Jim is an experienced public speaker and trainer throughout United States and internationally (Barbados, Portugal, China, Taiwan, Australia, New Zealand and England).
Tallahassee Memorial Hospital
Stephanie Perkins is the Director of Animal Therapy at Tallahassee Memorial Animal Therapy. When a young Australian Shepherd came into her life in 2000 and taught her the magic of the human-animal bond, she began the journey from dog owner, to animal therapy team, to Director of Animal Therapy.
Stephanie has a great understanding of the human-animal bond and how to utilize that relationship in harmonious interventions that benefit all participants. Combining her deep affection and respect for animals and people, Stephanie directs very successful Animal-Assisted Intervention programs for health care, educational and community settings. Stephanie also screens potential volunteer teams, teaches the animal therapy skills classes and oversees the placement, coordination and training of therapy animal teams.
Shreiber Family Pet Therapy at Rowan University
Michele is the assistant director of the Shreiber Family Pet Therapy program at Rowan University. She was formerly an Adjunct Professor of Law and Justice studies and Assistant Director of the Faculty Center for Excellence in Teaching and Learning. She is also an Instructor and Grief Counselor at the University of Pennsylvania, and the President and Founder of Sundog Research and Support, LLC. Michele earned her M.S. in Clinical Psychology with a forensic concentration at Drexel University, and her M.A. in Criminal Justice at Temple University. She has 17 years of experience working in the justice system including as a mental health counselor, research assistant, and research counselor. She is sole author of a textbook chapter, co-author of multiple academic journal articles, and Co-Principal Investigator on a research grant looking at misconduct in incarcerated mentally ill offenders. Michele has been part of the National Dog Show Dog Ambassador team with her dog, Vivian.
Growth & Resilience Network
Steve's communities have included classroom teaching, workshop facilitation, songwriting and music recoring, video production, writing and publishing, podcasting, pet therapy, local event develoment, family, beach walkers and kayakers, faith based groups, discussion groups, and friends gathering for benchmark celebrations.
Whether you are new to pet therapy, are a seasoned volunteer, or work at a facility/organization wanting or hosting a therapy animal program, The Therapy Animal Expo has sessions for all!
The State of Animal Assisted Interventions: A New Paradigm Shift for the Future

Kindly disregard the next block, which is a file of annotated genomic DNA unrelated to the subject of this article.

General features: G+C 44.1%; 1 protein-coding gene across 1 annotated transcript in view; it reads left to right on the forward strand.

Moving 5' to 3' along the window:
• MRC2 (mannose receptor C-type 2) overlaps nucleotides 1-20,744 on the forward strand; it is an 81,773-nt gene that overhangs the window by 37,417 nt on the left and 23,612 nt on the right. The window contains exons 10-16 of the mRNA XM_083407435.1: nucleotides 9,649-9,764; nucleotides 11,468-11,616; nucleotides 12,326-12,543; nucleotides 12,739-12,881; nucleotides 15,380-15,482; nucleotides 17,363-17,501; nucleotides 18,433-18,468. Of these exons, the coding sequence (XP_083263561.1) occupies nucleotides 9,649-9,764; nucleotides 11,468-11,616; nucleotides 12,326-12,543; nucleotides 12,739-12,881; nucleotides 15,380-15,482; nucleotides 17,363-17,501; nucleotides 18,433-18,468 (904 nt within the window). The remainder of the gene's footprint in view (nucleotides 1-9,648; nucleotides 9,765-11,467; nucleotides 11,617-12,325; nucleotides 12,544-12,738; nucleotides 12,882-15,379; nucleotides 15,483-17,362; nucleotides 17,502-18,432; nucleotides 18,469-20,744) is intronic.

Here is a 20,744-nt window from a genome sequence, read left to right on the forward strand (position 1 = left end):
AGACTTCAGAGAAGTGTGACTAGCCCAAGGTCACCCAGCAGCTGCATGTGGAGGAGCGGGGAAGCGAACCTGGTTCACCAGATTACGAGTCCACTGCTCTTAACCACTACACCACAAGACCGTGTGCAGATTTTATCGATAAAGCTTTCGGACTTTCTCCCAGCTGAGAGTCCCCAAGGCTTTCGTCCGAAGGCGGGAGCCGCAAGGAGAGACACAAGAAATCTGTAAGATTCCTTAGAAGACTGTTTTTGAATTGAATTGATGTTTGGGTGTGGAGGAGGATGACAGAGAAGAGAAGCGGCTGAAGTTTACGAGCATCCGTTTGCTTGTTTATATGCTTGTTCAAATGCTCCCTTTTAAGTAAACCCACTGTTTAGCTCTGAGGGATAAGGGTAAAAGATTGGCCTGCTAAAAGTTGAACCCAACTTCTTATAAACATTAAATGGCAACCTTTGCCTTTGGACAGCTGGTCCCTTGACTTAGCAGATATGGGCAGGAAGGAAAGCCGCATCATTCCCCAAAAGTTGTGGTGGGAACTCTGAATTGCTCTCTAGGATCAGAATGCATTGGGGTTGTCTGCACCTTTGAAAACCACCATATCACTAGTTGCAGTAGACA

The field of human–animal interactions (HAI) and, more specifically, animal assisted interventions (AAI) has greatly evolved over the past half century. Our association with animal companions and health has a long history. Specifically, the field of AAI is becoming a more recognized form of complementary therapy. Both areas of investigation and practice have evolved from mainly misunderstood/sensationalized relationships between humans and animals and have emerged as more legitimate fields of study and service. What was once first thought of as somewhat novel and unusual is now generating more enthusiasm not only by the general public but also by the growing numbers of interdisciplinary scientists and practitioners interested in studying and applying the inherent value of human animal interactions.
The field of animal assisted interventions is quickly approaching a paradigm shift, adjusting its image to incorporate more evidence-based research and aligning its purpose for the new future. This presentation will address the contemporary critical issues that confront the field today. The presentation will include a brief overview of the major milestones that the field has undergone. Attention will be given to highlighting several critical issues including the state of research in the field, suggestions for fostering best clinical practices and explaining why and how they work as well as guidelines for animal welfare. The presentation will conclude with Dr. Fine’s perceptions for the field’s future trajectory, which will include the need for a shift in public policy and acceptance.
- Participants will be able to:
- Be aware of the critical issues and opportunities facing the field of Animal Assisted Therapy in 2020.
- Understand the state of research providing the evidence to support AAT practice and the challenges in performing research in this area of practice.
- Be motivated to apply clinical best practices in AAT and insure adherence to guidelines of human and animal welfare.
- Develop an understanding of the future trajectory of the field and the role of the counseling professional in the future of AAT.
What’s Love Got to Do with It?
We love our companion animals and we believe, with lots of personal evidence, that they love us... but what if love is not all we need? How the words we use in Animal Assisted Interventions can help, harm or heal.
- Participants will be able to:
- Be aware of the language we use when engaged in AAT.
- Identify what wording is inclusive of the intersectionalities of individual experiences, cultures and species.
- Learn languaging that can move all AAT into the most effective outcomes, regardless of modality, location or population.
- Understand and experience the differences between narration and experiences in all animal assisted interventions.
SESSION 1 --- 10:30 AM - 11:30 AM
SESSION 2 --- 1:30 PM - 2:15 PM
SESSION 3 --- 2:30 PM - 3:15 PM